Long time lover first time owner

Rachel C

Arachnopeon
Joined
Apr 11, 2017
Messages
9
I got my first T (b smithi) for my birthday this year after desperately wanting one for about 20 years. It was the first pet I can remember begging for. I am in love with him and have become instantly addicted. I just added a female A. chalcodes to my collection and Im looking into getting a third. Anyone have any recommendations. I live in maryland so the weather changes daily and my number 1 priority is health of my T's so Im looking for a hardier species. Any suggestions?
 
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N1ghtFire

Arachnoknight
Joined
Jun 17, 2016
Messages
173
Pretty much any Aphonopelma or Brachypelma would be a good choice IMO. I only have an A. hentzi and B. emilia. I also have an L. parahybana and N. chromatus which I find both really interesting to keep, and very easy to take care of. They are also a fairly cheap choice, so I think they would both be a good choice for a new collector.
 

nicodimus22

Arachnomancer
Arachnosupporter
Joined
Sep 26, 2013
Messages
709
G. pulchripes
G. pulchra
B. albopilosum
Euathlus sp. red

might be worth looking into. If you want something big, a Lasiodora klugi/parahybana/difficilis or Acanthoscurria geniculata might be fun too.
 
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Arachne97

Arachnopeon
Joined
Dec 23, 2016
Messages
10
If you don't handle your ts and are ok with skittish temperaments then chromatopelma cyaneopubescens would be a great choice. Really easy to keep, gorgeous, very voracious eaters and they make a good display tarantula since they are often out in the open and web up their enclosure.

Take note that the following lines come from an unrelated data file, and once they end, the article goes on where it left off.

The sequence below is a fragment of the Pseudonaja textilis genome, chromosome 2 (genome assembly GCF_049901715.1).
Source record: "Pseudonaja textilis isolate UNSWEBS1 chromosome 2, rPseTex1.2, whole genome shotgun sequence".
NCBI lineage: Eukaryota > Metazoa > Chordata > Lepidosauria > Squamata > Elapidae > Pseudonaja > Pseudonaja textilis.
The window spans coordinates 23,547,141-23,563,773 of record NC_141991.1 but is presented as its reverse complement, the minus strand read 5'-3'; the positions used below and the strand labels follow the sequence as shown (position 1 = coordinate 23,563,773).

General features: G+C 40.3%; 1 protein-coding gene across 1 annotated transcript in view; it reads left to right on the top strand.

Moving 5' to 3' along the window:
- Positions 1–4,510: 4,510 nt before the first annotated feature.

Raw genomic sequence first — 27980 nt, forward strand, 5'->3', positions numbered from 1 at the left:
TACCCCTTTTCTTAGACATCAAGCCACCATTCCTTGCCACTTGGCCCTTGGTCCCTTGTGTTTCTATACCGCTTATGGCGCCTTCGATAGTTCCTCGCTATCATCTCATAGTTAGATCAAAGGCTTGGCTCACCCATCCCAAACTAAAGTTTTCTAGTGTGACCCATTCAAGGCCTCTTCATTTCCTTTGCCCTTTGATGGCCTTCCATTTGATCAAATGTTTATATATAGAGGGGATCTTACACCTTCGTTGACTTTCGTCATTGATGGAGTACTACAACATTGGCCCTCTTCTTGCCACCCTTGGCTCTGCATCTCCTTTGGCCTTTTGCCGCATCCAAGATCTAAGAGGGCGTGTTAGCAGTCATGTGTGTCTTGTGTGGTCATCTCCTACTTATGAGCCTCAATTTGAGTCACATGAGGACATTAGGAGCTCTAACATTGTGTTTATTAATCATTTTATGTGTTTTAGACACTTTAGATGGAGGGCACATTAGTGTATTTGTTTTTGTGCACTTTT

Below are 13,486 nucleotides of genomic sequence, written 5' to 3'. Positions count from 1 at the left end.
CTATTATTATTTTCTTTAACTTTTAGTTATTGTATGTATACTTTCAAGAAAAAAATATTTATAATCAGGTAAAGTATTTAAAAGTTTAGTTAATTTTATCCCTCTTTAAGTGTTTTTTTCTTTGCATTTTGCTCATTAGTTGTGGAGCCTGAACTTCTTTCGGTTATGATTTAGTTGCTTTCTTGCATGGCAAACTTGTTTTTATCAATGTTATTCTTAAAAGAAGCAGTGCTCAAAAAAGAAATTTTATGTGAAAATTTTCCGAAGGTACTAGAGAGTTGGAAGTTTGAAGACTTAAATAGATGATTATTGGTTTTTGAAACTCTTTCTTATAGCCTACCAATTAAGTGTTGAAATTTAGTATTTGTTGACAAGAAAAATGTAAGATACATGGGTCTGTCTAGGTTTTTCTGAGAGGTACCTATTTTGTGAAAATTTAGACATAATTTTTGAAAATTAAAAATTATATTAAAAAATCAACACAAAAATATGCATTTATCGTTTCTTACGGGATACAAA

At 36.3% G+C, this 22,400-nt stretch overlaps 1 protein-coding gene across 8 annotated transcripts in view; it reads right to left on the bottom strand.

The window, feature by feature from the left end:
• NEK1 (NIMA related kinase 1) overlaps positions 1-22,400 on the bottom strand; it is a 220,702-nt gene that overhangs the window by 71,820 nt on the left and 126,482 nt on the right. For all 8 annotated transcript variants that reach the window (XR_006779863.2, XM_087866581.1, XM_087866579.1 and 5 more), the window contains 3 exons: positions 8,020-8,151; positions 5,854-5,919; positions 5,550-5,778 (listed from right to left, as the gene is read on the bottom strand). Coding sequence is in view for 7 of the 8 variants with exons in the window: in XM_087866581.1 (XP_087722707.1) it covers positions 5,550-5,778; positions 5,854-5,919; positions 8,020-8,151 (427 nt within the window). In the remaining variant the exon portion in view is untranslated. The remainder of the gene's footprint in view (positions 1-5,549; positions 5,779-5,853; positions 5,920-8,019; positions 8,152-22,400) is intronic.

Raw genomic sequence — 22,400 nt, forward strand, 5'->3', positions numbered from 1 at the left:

Screamingreenmachine

Arachnosquire
Joined
Jun 30, 2016
Messages
65
C. Cyaneopubescens all day if you don't mind paying a bit extra. Hardy and unbelievably gorgeous and eats anything you throw towards it. I would recommend a sling of this one because they grow rapidly and have several color changes.

Then of course the A. Genic (my gorgeous little trashcan) which is another fun one and a fast grower with a pretty intense attitude. Got mine at 1/4 of an inch and now, 9 months later, it's pushing 2 inches and the adult colors starting to come in.

B. Vagans are gorgeous too. I think they are pretty underrated and mine is growing like a weed and eats every time I put something in with it.

Seeing which two you already have, I would recommend looking for a trash compactor type of species because my smithi will go months without eating and my chalcodes is maybe half and inch and has eaten 3 times in my care over the last 8 months. Hasn't molted either. I personally would lose my mind if all my T's stopped eating haha!

Honestly though with you looking for hardy species, you have so many fantastic options to chose from and every one would be perfect
 

volcanopele

Arachnosquire
Joined
Sep 11, 2016
Messages
74
For a third spooder? Are you looking to continue getting NW terrestrials? I think L. parahybana (or any Lasiodora to be honest, I love them all) or C. cyaneopubescens (otherwise known as the GBB) might be good choices. These are generally pretty hardy. Are you looking at maybe branching out into arboreals? P. cambridgei or an juvie or adult Avic (not slings if you are worried about hardiness, though honestly they're not that hard to keep if you setup their enclosure properly) might be good choices.
 

johnny quango

Arachnoknight
Joined
May 17, 2013
Messages
262
Thrixopelma cyaneolum
Thrixopelma sp cajamarca
Vitalius sorocabae
Gbb
Any Brachypelma